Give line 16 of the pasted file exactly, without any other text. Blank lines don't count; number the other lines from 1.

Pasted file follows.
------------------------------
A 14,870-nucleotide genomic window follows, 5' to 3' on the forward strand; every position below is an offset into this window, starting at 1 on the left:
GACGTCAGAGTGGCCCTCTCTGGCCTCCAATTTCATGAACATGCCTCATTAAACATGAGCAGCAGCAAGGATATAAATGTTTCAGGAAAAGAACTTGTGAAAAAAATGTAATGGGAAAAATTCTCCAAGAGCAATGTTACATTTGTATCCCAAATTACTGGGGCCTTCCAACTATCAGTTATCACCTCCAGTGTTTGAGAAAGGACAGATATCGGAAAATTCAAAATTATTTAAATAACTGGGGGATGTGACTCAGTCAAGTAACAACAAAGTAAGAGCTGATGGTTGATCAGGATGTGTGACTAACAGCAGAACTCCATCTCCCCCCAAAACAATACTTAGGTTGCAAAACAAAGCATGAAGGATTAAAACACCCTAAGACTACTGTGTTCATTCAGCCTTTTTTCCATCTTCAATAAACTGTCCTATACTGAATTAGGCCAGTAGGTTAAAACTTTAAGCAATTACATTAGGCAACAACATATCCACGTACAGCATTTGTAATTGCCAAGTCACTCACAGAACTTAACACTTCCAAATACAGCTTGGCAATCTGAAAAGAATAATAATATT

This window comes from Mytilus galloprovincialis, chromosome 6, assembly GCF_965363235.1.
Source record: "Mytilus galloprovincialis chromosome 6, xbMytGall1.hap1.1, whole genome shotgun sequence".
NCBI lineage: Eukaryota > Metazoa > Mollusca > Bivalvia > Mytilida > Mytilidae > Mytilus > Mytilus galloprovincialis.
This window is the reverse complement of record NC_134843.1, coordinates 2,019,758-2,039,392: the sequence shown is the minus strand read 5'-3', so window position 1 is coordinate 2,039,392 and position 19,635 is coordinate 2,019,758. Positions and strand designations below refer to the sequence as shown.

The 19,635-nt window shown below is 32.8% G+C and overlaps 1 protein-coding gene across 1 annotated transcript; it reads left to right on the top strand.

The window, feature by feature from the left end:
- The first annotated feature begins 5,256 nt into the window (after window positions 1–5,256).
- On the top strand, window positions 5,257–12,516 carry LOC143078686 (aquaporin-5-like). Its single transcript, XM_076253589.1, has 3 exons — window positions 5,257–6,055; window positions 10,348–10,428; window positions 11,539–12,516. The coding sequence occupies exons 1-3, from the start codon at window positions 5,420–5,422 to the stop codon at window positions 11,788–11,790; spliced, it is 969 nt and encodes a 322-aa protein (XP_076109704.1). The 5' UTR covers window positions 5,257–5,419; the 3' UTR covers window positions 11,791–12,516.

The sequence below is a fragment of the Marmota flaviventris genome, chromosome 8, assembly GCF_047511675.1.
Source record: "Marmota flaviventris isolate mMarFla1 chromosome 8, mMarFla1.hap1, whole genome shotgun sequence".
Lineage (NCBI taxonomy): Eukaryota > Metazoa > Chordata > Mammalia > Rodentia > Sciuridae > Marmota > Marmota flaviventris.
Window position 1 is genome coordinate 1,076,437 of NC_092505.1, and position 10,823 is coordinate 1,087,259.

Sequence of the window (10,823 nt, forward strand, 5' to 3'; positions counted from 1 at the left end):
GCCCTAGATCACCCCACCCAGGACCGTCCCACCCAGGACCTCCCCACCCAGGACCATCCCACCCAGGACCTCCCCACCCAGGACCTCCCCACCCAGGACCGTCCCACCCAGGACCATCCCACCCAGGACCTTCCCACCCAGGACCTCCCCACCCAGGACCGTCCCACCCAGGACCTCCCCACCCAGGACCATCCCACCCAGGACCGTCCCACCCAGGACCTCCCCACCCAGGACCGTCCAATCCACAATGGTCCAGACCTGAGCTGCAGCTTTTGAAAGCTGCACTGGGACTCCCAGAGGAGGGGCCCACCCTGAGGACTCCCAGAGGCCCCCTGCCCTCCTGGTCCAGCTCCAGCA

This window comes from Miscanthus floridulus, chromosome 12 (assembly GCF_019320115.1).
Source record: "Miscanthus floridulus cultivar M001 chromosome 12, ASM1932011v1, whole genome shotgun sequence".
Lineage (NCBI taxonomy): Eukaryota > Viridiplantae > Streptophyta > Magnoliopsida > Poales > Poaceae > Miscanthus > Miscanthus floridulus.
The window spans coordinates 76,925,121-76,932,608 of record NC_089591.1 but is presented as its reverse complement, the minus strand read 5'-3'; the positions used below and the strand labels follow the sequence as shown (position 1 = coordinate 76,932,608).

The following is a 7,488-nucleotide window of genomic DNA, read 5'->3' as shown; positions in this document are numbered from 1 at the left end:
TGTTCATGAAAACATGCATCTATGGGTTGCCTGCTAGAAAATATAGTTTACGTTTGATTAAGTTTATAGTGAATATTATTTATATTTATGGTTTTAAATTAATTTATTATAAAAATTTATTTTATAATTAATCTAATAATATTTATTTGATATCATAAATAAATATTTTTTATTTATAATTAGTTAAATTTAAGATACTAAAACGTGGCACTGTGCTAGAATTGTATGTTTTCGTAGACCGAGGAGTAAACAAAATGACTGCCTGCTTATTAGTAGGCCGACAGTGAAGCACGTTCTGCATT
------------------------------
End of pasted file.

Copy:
GCCCTAGATCACCCCACCCAGGACCGTCCCACCCAGGACCTCCCCACCCAGGACCATCCCACCCAGGACCTCCCCACCCAGGACCTCCCCACCCAGGACCGTCCCACCCAGGACCATCCCACCCAGGACCTTCCCACCCAGGACCTCCCCACCCAGGACCGTCCCACCCAGGACCTCCCCACCCAGGACCATCCCACCCAGGACCGTCCCACCCAGGACCTCCCCACCCAGGACCGTCCAATCCACAATGGTCCAGACCTGAGCTGCAGCTTTTGAAAGCTGCACTGGGACTCCCAGAGGAGGGGCCCACCCTGAGGACTCCCAGAGGCCCCCTGCCCTCCTGGTCCAGCTCCAGCA